registry. It is absolutely crucial that you edit the correct registry.

Enabling or disabling the Remote Registry service

Now that I have shown you how to work with the registry on a
remote system, I want to show you how you can disable the Remote Registry
Service. To disable the Remote Registry Service, you must do the work from the
computer whose registry you do not want to be remotely edited.

Begin the process by opening that machine’s Control Panel
and selecting the Administrative Tools icon. When the Administrative Tools
window opens, double-click the Services icon to open the Service Control

The Service Control Manager displays a list of all of the
services that are running on the machine. Scroll through the list of services
until you locate the Remote Registry Service. Right click on the Remote
Registry Service and select the Properties command from the resulting shortcut
menu. You will now see the Remote Registry Properties sheet. At this point,
click the Stop button to shut down the service. You must now use the Startup
Type drop down list to set the startup type to Disabled. Click OK and the
Remote Registry Service is disabled and nobody will be able to remotely modify
that machine’s registry.

If you later decide that you need to re-enable the Remote
Registry Service then you can do so by opening the Service Control Manager,
right clicking on the Remote Registry Service, and selecting the Properties
command from the resulting shortcut menu. Now, just set the Startup type to
Automatic and click OK. Right click on the Remote Registry Service one more
time and select the Start command from the shortcut menu. The Remote Registry
Service is now up and running.

One side note that I want to mention is that the Remote
Registry Service is dependant on the Remote Procedure Call (RPC) service. If
the Remote Procedure Call Service is not started, you will not be able to start
the Remote Registry Service.

The consequences of disabling the Remote Registry service

At the beginning of this article, I mentioned that there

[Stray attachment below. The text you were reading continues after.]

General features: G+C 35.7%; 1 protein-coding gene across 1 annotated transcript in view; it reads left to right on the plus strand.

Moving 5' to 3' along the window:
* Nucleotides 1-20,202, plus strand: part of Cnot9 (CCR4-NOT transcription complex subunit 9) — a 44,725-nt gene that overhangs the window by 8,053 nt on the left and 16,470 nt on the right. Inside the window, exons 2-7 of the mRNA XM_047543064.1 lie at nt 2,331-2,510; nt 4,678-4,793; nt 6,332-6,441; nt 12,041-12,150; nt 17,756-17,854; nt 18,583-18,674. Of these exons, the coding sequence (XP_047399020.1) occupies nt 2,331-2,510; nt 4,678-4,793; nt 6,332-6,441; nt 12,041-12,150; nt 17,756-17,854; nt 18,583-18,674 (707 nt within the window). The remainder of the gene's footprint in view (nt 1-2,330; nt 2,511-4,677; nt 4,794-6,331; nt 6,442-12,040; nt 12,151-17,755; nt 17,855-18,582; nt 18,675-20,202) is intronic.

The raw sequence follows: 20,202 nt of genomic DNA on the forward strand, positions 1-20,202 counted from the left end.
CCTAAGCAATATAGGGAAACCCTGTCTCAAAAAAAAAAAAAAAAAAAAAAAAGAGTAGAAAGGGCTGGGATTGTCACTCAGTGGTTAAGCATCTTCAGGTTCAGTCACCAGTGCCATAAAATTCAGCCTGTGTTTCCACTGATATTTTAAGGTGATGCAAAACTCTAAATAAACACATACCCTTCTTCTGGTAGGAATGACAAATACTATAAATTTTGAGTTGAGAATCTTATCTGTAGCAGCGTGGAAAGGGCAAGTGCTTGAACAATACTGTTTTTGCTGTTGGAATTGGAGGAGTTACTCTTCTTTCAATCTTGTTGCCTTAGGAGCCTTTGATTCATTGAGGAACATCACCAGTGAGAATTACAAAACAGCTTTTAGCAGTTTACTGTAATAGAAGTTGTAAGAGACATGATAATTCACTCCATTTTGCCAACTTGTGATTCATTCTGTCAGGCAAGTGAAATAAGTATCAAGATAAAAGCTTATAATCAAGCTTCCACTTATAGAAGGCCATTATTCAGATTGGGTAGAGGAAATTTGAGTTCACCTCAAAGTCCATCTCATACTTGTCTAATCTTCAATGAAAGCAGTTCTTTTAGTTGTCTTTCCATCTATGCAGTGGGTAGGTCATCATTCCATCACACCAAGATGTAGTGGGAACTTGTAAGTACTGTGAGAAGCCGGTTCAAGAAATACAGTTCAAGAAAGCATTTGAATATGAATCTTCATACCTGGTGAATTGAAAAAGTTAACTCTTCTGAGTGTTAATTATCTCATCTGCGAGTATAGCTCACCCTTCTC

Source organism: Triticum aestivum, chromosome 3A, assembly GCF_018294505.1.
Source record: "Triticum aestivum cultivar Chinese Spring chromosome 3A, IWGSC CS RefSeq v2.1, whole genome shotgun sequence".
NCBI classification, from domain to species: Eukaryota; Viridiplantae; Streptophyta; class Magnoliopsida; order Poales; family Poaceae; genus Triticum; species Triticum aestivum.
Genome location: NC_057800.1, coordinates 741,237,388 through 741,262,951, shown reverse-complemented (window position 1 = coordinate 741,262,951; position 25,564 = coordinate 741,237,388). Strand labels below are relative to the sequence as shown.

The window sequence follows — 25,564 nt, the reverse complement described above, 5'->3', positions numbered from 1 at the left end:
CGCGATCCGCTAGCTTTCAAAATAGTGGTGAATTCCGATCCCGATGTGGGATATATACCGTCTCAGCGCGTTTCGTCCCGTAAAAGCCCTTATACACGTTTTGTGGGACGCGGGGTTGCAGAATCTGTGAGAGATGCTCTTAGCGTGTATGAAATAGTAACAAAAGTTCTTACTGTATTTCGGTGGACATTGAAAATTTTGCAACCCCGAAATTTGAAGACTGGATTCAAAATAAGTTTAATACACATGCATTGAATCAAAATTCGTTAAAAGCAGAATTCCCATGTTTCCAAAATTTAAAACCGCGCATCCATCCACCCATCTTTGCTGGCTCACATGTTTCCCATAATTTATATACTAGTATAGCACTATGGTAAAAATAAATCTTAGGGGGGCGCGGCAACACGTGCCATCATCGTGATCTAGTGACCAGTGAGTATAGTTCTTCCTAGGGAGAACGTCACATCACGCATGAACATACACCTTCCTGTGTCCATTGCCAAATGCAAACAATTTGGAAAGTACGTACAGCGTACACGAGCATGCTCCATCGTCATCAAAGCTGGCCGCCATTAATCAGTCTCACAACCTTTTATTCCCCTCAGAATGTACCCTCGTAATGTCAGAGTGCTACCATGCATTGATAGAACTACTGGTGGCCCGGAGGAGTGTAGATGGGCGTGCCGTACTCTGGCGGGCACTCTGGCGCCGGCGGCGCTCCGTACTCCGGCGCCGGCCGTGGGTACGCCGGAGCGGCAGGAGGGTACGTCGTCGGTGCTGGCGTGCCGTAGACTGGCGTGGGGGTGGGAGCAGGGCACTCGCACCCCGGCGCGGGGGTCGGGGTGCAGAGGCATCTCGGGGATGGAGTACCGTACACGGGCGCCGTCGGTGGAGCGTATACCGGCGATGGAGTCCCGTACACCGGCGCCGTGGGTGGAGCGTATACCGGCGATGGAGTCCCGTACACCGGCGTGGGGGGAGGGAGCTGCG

were some consequences to disabling the Remote Registry Service. Ninety nine
percent of the time, disabling the remote registry service won’t cause any
problems for you. There are a few applications out there that depend on it

Another consequence of disabling the Remote Registry Service
on a machine is that you lose some of your ability to remotely manage the
machine. Imagine for a moment that your company informs you that they are
opening up a branch office in the middle of nowhere, near some place called
Hogs Holler, Kentucky.
Fortunately for you, you don’t actually have to visit Hogs Holler. You simply
preconfigure all of the machines and let the FedEx guy worry about finding the

You setup the machines in your office, and since you are a
security conscious administrator, you disable the Remote Registry Service. You
pack the machines up and ship them off to the country. The administrator in
Hogs Holler receives the machines, plugs them up to the newly constructed
network, and everything appears to work fine. After a couple of weeks though,
someone from the branch office calls you and tells you that they are having a
weird problem. You try to connect to the remote machines using Remote
Assistance, but you suddenly realize that you forgot to enable Remote
Assistance on those machines. No problem, there is a registry tweak that you
can use to turn on Remote Assistance remotely. Wait a minute. You disabled
Remote Registry, so you can’t even use the tweak. It looks like you are going
to be taking the next Hillbilly Air flight to Hogs Holler.

OK, that’s kind of a silly example, but the point is that if
you do forget to enable remote assistance on a machine, you could normally use
the Remote Registry service to enable Remote Assistance via a registry tweak.
If you have disabled the Remote Registry service though, then you have
basically locked yourself out of that machine unless you physically travel to
the machine.